Stories are often told about the “Honeymoon Phase” after couples first get married: a time of bliss, happiness and calm after the stresses of planning and carrying out a wedding. Pictures of honeymoons, laughter and experiences are shared on social media, often depicting married life as the best time of a person’s life.
Chelom Leavitt, a marriage prep professor from the School of Family Life at BYU, said this time is often described by scholars as the “romantic stage.” She said the period of time after a couple is married, generally anywhere from six months to two years, is a time where couples experience “limerence,” which is when they are so infatuated with each other and in a state of euphoria, that they are less likely to focus on deeper issues.
Although the first six months to two years of marriage can be a time of limerence, Leavitt said, “When we start learning about someone on a deeper level, it can challenge us.”
According to Leavitt, difficulties can arise in marriages after the limerence wears off when they start to discuss deeper issues and feel a need to engage in more problem-solving. She recommends that couples work with each other before they get married to be prepared to deal with some of these issues.
“Money, sex, family of origin traditions and emotions are all important topics couples engage with,” she said. Leavitt said it is important for individuals within a marriage to take inventory of how emotionally vulnerable they are, and how they solve problems.
She also stressed personal development and growth as ways to help struggling couples. She said an important starting point for this is to personally ask how each person’s attitude is toward growth, if they are ready to grow and let go of the way they may have done things.
BYU student Michael Moran said he is not a fan of the saying “honeymoon phase.” He and his wife, Kyra Hale, were married in July of 2021.
“The first year we were still learning how to communicate our feelings,” Moran said. He said that one of the biggest adjustments in the first year of marriage was learning how to live together and talk about difficult things.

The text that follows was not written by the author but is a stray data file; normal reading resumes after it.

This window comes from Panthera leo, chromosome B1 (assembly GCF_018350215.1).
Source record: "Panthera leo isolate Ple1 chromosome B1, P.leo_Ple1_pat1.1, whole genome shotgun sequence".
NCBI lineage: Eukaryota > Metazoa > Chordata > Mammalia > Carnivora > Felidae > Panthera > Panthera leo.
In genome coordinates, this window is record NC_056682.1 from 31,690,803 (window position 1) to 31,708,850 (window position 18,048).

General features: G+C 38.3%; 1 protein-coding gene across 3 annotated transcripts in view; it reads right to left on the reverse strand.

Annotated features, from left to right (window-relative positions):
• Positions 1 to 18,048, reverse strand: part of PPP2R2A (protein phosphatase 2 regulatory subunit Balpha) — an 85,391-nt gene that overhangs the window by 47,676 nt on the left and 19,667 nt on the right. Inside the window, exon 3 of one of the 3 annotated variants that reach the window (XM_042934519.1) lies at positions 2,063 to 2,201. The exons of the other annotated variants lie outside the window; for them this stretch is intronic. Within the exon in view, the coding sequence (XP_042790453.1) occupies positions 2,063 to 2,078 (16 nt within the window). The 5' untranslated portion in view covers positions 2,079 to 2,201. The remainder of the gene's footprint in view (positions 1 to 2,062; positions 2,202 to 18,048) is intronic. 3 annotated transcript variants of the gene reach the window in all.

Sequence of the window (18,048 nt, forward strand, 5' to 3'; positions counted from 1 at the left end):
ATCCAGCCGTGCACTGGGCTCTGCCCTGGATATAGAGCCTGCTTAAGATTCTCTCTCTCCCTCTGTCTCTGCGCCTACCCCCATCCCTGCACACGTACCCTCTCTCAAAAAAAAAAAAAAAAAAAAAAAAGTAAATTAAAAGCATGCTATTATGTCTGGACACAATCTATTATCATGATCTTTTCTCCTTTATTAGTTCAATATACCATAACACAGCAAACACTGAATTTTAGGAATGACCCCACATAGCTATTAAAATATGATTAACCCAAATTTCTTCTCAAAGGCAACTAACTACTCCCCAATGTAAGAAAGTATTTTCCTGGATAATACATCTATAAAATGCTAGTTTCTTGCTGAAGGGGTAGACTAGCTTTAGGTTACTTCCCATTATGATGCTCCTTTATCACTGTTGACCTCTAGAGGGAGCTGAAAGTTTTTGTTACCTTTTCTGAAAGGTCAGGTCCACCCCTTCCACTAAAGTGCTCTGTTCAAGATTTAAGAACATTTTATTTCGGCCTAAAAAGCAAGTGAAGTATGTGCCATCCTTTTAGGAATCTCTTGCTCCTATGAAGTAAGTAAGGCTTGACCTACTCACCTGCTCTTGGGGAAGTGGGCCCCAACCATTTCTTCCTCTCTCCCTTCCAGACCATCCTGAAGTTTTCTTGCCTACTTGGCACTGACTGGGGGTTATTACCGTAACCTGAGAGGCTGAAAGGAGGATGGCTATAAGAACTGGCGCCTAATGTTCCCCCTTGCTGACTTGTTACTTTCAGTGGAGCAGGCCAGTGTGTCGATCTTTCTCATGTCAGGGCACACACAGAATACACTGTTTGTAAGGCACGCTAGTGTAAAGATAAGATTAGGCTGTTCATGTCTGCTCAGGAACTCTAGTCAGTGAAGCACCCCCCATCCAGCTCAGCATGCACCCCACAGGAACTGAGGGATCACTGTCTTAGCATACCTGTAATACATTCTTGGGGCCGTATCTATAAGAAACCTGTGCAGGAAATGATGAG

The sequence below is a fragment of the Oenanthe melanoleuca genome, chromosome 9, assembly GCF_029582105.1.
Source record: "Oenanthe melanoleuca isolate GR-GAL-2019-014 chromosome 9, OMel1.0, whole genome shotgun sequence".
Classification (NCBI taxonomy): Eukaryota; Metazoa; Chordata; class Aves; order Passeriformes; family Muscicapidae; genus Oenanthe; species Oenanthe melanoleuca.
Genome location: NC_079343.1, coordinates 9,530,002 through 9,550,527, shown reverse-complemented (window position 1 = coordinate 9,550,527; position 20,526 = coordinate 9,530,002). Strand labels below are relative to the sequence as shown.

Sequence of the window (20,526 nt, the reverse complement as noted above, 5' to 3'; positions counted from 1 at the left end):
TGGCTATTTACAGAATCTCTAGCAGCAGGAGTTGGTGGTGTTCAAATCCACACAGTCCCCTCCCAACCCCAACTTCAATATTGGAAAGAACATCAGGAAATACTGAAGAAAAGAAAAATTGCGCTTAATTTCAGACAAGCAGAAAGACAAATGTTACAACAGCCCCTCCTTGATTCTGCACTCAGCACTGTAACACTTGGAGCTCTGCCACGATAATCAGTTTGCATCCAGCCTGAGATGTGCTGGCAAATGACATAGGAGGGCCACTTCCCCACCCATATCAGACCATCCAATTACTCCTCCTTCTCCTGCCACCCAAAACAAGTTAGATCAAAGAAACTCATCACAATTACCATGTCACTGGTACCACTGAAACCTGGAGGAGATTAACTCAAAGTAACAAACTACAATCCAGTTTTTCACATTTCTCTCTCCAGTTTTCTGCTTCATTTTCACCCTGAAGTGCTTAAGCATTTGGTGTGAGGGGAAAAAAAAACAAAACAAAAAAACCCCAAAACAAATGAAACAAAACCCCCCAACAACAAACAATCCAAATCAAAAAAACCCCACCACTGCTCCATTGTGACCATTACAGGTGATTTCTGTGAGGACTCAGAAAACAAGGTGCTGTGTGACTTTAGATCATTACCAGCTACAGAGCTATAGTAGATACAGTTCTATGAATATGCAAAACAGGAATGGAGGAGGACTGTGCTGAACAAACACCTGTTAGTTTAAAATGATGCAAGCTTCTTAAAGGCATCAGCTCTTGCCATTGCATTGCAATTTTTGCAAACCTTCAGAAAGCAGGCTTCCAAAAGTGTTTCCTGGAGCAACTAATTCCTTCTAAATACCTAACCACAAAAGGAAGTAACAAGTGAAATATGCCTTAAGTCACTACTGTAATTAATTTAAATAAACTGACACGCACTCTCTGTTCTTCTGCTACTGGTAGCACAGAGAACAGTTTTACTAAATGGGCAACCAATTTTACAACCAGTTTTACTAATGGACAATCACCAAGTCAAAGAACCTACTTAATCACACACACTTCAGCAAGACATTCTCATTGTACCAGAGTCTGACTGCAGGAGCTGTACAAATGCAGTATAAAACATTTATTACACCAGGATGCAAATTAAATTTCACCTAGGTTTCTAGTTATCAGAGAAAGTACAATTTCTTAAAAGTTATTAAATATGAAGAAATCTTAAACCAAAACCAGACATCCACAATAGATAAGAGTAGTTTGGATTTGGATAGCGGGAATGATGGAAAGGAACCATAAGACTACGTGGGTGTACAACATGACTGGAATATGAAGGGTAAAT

“I would tell myself that, even though it might seem in the moment that sharing what I really feel might hurt her, it is better to learn how to communicate clearly and early than to hold back what I really think,” Moran said.
Leavitt said that communication and being “emotionally vulnerable” as spouses is an important aspect of marriage, and that learning it early on is especially important.
Moran said being married to Hale has been wonderful, and working together as a unit has gotten easier with time. He said the first six months were the most difficult, and things have continued to work themselves out with time and communication.
Kate Livingston, a former BYU student who got married in July, said the first year of marriage has been a time to learn and grow with her new husband, Wyatt.
“The first couple months were an adjustment for me,” Livingston said. “I have always been a really social person, and to just live with one person was different.”
Livingston said although there was a learning curve to being married and blending her life with her husband’s, it was a different type of situation than she had been in before, not worse or better than other life adjustments. She said each part of life is hard for different reasons and getting married has been a challenge, but no different than other challenges she has had before.
“The best part of being married is that I get to be with my best friend every day. On days when we are both working from home or have the day off, we get to be with someone and do things with them all day, which is really nice,” she said.
If married couples are struggling, Leavitt offers suggestions on what they can do to work through problems together. She said couples should not wait until their problems become large to seek help through a marriage therapist or counselor.
“First of all, don’t be afraid to reach out and get help earlier rather than later,” she said. “It is better to go early rather than when everything has already fallen apart.”
Whether the honeymoon phase exists or not, Leavitt said having clear communication, love and respect for a spouse can help foster an environment where couples are able to thrive throughout their married lives.